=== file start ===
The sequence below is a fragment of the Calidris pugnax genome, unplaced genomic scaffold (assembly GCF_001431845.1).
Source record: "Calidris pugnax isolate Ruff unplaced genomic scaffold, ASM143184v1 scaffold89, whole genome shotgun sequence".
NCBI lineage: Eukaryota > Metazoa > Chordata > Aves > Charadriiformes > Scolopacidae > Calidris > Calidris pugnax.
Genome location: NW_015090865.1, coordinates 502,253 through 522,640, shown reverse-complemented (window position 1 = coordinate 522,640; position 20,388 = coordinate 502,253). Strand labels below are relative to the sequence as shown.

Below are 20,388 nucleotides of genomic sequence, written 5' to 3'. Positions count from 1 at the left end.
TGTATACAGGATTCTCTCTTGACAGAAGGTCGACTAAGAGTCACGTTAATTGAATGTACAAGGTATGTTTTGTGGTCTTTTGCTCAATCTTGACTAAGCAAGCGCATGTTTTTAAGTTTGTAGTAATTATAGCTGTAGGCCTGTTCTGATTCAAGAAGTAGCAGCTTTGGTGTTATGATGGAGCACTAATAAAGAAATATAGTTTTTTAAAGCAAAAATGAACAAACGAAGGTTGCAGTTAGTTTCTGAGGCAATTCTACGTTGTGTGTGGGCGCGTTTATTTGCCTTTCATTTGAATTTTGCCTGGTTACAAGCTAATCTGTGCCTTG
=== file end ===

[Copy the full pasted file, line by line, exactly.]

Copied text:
The sequence below is a fragment of the Calidris pugnax genome, unplaced genomic scaffold (assembly GCF_001431845.1).
Source record: "Calidris pugnax isolate Ruff unplaced genomic scaffold, ASM143184v1 scaffold89, whole genome shotgun sequence".
NCBI lineage: Eukaryota > Metazoa > Chordata > Aves > Charadriiformes > Scolopacidae > Calidris > Calidris pugnax.
Genome location: NW_015090865.1, coordinates 502,253 through 522,640, shown reverse-complemented (window position 1 = coordinate 522,640; position 20,388 = coordinate 502,253). Strand labels below are relative to the sequence as shown.

Below are 20,388 nucleotides of genomic sequence, written 5' to 3'. Positions count from 1 at the left end.
TGTATACAGGATTCTCTCTTGACAGAAGGTCGACTAAGAGTCACGTTAATTGAATGTACAAGGTATGTTTTGTGGTCTTTTGCTCAATCTTGACTAAGCAAGCGCATGTTTTTAAGTTTGTAGTAATTATAGCTGTAGGCCTGTTCTGATTCAAGAAGTAGCAGCTTTGGTGTTATGATGGAGCACTAATAAAGAAATATAGTTTTTTAAAGCAAAAATGAACAAACGAAGGTTGCAGTTAGTTTCTGAGGCAATTCTACGTTGTGTGTGGGCGCGTTTATTTGCCTTTCATTTGAATTTTGCCTGGTTACAAGCTAATCTGTGCCTTG